By Martin Breheny
Pontypridd 38, Munster 36
DUBLIN — Munster’s amazing run in the European Cup was ended by Pontypridd last Saturday, but a 38-36 defeat wasn’t enough to prevent Declan Kidney’s squad from marching confidently into the quarterfinals.
Munster topped their group with five wins from six and will have a home venue for the quarterfinal in April. They are drawn to meet Stade Francais, but that is by no means certain as Leinster are considering lodging an objection to the French champions.
Leinster beat Stade Francais last December but are complaining that the French side fielded an ineligible player. Agen, another French side, have already been eliminated from the European Shield for fielding an ineligible player. London-Irish were the beneficiaries from Agen’s misconduct and have taken a quarterfinal spot against Ebbw Vale (Wales).
Leinster will decide later in the week whether or not to lodge an objection against Stade Francais. Leinster were desperately unlucky not to reach the quarterfinals in their own right. They beat Leicester by 32-10 on Saturday to finish Pool 1 on eight points, the same as Stade Francais. However, the French got through because they scored more tries. It was an excellent performance by Leinster, who destroyed their illustrious opponents in the second half.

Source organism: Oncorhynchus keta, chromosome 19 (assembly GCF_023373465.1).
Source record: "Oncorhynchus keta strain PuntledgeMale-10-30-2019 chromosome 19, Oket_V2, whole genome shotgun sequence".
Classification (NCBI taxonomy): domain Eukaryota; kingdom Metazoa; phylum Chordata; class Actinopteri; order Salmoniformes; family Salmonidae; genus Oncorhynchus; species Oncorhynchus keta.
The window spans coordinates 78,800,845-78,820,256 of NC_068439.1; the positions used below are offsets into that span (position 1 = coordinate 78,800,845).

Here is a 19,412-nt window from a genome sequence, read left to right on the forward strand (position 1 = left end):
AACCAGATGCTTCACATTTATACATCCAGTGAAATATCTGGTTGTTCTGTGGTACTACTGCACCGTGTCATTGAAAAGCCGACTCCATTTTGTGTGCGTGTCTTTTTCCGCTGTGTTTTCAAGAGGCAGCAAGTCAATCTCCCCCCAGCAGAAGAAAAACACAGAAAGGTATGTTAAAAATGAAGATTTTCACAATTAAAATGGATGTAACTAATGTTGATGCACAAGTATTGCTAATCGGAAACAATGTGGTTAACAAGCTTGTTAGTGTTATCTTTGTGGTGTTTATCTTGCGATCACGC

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Munster had already qualified for the quarterfinal before their clash with Pontypridd in Cardiff, but they were keen to maintain their unbeaten run. It looked as if they would achieve that as they led be five points as the game ticked into injury time. However, in a late, desperate surge, Pontypridd got in for a try that was converted to give the Welshmen a two-point win.
Despite the defeat, Munster were upbeat. They can look forward to home advantage for the quarterfinal in April.
"It’s disappointing that we didn’t meet the standards we set for ourselves, but at least we’re in the quarterfinals," said Munster out-half Ronan O’Gara, who scored 21 points.
The season went from bad to worse to awful for defending European champions, Ulster, who lost to Bourgoin (37-26) in their final pool game. They lost all six games in their group, scoring just 71 points in the process. It’s all very different from last January, when a packed house at Lansdowne Road saw them take the European Cup in dramatic circumstances.
Bad times for Connacht too as they slumped to a 42-19 defeat against Ebbw Vale in their final European Shield game. They won just two of their four games in a disappointing season that also saw them ship some heavy defeats in the interprovincial series.